Remember Google+? A few years ago, it was Google's attempt at a social-media platform to take on Facebook and others. If you haven't heard of it, then take that as an indication of its success.
People couldn't sign up fast enough when it was initially launched as an invitation-only network in 2011. Jump ahead to 2015 and the writing was already on the wall as Google was starting to phase out the the service by turning its most successful features into standalone products.
Then this past October, a security flaw that for years exposed information for about 500,000 users was discovered. That's when Google announced it was going to "sunset" the service in August 2019, since no one was really using it anyway (aside from extremists booted from other platforms). If only it ended there ...
Details regarding a new bug were disclosed this week and it's considerably larger than the last. More information was exposed, but this time for tens of millions of users. Now, Google says it's speeding up the time frame to shut down the service, but you can close your account much sooner.
Another day, another data leak
Google says "some" users (some being 52.5 million) were impacted by a bug that was inadvertently part of a software update in November. For six days, Nov. 7 - Nov. 13, app developers had access to Google+ users' profile information including their names, email addresses, occupations and ages. But Google says there's no indication the exposed info was misused in any way. It also said the bug did not give the developers access to financial data, passwords or "similar data typically used for fraud or identity theft."
Even so, Google decided to accelerate the shutdown of Google+. On Monday, the company announced that Google+ will now shut down in April 2019, moved up four months from the original plan of August.
The following is an excerpt from Google's blog entry detailing the leaking and updated timeline, authored by David Thacker, VP of Product Management for G Suite:
"We understand that our ability to build reliable products that protect your data drives user trust. We have always taken this seriously, and we continue to invest in our privacy programs to refine internal privacy review processes, create powerful data controls, and engage with users, researchers, and policymakers to get their feedback and improve our programs. We will never stop our work to build privacy protections that work for everyone." Click here to read the blog in its entirety.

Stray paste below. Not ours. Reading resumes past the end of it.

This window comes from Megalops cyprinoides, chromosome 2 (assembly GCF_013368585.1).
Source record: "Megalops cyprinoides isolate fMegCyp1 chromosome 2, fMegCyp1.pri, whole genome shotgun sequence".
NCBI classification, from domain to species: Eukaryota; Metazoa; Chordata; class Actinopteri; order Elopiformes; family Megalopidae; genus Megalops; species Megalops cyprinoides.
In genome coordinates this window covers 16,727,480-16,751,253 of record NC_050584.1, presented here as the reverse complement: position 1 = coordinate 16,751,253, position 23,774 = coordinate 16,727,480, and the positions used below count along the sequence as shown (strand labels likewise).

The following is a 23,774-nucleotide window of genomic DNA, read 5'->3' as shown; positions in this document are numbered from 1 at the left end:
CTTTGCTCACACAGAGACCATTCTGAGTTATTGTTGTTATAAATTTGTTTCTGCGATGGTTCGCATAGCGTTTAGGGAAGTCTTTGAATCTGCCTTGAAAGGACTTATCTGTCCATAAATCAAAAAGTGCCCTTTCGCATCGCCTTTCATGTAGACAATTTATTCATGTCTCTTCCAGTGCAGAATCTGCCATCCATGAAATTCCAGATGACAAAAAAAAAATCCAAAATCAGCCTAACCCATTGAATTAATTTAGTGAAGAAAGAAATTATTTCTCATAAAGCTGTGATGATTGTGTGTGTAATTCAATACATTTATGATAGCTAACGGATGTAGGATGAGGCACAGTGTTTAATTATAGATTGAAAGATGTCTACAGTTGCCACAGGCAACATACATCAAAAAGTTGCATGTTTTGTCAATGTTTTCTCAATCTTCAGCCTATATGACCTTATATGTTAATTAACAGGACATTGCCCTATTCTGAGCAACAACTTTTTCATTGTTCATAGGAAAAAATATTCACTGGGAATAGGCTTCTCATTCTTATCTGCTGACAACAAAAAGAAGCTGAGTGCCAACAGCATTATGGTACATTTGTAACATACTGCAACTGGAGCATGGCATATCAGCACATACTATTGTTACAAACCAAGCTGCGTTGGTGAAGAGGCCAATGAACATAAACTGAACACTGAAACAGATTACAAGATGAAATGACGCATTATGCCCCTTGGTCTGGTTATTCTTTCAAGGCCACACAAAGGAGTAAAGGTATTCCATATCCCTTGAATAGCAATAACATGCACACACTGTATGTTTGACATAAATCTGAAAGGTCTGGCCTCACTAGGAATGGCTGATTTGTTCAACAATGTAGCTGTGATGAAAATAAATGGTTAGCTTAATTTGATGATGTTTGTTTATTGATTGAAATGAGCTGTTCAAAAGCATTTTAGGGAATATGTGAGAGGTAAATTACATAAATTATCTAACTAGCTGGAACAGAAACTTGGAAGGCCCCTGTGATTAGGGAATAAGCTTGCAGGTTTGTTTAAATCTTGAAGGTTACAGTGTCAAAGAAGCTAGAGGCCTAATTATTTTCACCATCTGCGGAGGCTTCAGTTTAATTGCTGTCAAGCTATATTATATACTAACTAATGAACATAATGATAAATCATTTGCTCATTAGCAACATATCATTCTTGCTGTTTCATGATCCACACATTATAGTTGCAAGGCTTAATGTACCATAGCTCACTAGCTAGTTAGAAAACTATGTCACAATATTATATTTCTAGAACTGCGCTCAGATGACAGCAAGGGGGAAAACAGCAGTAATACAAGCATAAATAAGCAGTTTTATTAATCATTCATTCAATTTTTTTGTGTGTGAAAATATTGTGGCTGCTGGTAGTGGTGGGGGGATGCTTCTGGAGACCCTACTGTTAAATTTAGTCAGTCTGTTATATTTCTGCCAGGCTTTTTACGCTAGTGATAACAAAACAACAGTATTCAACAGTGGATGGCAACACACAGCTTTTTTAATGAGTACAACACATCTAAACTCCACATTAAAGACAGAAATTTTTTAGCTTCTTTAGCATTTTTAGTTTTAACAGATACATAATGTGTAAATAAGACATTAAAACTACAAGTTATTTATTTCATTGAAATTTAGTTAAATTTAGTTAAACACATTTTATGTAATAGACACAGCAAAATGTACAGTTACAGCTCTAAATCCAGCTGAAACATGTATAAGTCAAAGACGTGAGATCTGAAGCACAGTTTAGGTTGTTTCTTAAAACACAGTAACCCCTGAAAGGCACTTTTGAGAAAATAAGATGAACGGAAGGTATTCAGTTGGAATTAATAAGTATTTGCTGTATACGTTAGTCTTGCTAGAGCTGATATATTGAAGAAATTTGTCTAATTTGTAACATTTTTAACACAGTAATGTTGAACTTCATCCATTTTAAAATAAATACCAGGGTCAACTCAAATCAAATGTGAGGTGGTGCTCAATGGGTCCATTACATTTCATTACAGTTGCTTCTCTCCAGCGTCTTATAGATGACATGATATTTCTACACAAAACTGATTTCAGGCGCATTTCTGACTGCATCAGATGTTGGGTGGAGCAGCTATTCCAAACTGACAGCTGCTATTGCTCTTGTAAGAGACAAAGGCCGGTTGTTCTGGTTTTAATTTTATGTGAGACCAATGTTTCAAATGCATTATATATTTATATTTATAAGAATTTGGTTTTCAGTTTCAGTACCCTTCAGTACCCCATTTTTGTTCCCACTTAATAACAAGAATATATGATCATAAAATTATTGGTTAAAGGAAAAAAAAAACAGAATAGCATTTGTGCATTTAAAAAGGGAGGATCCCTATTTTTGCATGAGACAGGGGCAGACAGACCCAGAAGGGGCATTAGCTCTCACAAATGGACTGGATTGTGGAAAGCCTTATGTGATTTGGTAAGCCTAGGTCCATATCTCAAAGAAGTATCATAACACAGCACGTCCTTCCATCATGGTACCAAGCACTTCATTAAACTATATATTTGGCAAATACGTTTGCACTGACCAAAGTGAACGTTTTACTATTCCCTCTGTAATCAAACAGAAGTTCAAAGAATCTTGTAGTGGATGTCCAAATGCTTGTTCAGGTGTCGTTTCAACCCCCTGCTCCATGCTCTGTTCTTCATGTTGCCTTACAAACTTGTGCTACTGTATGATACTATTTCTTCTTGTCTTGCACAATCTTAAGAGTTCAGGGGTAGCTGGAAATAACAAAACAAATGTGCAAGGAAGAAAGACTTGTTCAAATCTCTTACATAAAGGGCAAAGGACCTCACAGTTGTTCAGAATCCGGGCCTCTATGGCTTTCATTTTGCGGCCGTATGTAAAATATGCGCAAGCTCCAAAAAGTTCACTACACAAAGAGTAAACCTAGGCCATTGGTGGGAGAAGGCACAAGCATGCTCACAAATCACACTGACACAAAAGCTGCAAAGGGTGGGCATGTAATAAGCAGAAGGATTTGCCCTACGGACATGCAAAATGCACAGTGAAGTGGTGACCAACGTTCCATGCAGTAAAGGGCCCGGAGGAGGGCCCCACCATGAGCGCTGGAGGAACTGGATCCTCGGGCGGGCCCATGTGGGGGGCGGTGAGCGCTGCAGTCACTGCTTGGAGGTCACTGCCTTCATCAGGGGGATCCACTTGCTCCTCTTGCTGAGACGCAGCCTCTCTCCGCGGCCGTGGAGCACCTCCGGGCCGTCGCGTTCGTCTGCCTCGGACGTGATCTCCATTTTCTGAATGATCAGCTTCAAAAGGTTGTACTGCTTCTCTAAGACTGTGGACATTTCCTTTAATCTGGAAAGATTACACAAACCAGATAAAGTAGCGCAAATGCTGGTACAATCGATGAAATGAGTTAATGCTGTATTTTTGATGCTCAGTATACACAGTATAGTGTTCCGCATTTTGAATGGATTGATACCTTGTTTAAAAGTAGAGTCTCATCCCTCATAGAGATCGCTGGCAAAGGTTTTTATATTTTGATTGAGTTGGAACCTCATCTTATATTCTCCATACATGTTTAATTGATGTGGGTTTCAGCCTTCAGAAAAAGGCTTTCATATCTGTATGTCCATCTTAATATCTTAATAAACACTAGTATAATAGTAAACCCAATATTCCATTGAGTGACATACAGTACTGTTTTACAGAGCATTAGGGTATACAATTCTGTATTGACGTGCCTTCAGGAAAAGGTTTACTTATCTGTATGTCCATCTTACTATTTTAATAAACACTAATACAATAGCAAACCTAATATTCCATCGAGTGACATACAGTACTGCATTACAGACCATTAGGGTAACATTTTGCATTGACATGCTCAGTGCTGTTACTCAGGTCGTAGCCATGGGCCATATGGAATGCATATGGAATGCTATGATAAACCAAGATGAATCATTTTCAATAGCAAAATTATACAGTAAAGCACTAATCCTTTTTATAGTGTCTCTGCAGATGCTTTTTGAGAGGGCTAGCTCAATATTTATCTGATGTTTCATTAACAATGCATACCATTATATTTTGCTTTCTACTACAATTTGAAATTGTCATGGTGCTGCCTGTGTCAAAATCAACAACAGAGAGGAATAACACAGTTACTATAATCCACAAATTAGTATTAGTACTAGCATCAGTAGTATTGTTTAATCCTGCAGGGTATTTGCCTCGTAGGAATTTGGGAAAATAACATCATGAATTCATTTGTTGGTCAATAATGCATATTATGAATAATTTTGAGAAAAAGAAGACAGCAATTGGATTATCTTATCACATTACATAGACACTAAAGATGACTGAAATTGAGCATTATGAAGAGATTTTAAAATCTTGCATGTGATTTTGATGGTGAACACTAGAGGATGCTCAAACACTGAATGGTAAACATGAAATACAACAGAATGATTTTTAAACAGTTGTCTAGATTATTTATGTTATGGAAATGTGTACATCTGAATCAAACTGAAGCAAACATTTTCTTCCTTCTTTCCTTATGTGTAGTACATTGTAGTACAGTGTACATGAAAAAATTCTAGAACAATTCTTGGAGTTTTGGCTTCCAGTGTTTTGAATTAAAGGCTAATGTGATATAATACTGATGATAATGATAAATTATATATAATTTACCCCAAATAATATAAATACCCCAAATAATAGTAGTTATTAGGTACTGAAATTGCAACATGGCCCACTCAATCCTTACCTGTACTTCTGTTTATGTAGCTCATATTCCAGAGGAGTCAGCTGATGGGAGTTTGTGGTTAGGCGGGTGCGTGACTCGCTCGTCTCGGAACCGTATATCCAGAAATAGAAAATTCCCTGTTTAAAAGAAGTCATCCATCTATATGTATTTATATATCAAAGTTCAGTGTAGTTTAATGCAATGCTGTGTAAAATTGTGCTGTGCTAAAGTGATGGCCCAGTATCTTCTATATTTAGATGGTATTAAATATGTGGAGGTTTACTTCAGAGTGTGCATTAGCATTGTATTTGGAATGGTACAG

What you can do
If you have a Google account, you most likely have an accompanying Google+ account even if you didn't specifically sign up for that service. With that said, it would be best to go ahead and shut that account down now instead of waiting for Google to do it for you next year.
First of all, check to see if you have a Google+ account. When logged into another Google service such as Gmail, click or tap on your profile picture. It will be at the top right if viewed on desktop, or on top of settings (left side menu) on mobile. Once you click your photo, you should see your name followed by your email address and, if you have one, a link to your Google+ account. Click or tap that link to visit your profile page.
On the left side menu, look toward the bottom for Settings, then tap or click that option.
On the settings page, scroll all the way to the bottom where you'll see an option to delete your Google+ profile.
That will take to a confirmation page, making sure you're aware of what else could be affected by deleting your Google+ account. But everything you still need can be accessed through your Google account login. Check the boxes at the bottom, then the button to delete.
You're all set. You'll be asked to give the reason for your departure, but I didn't see an option for "I no longer want my data leaked." So pick another, click submit and the process is complete.
So long, Google+. We hardly knew ya ...
Kim discussed the previous Google+ data leak in October. Click or tap below to listen:
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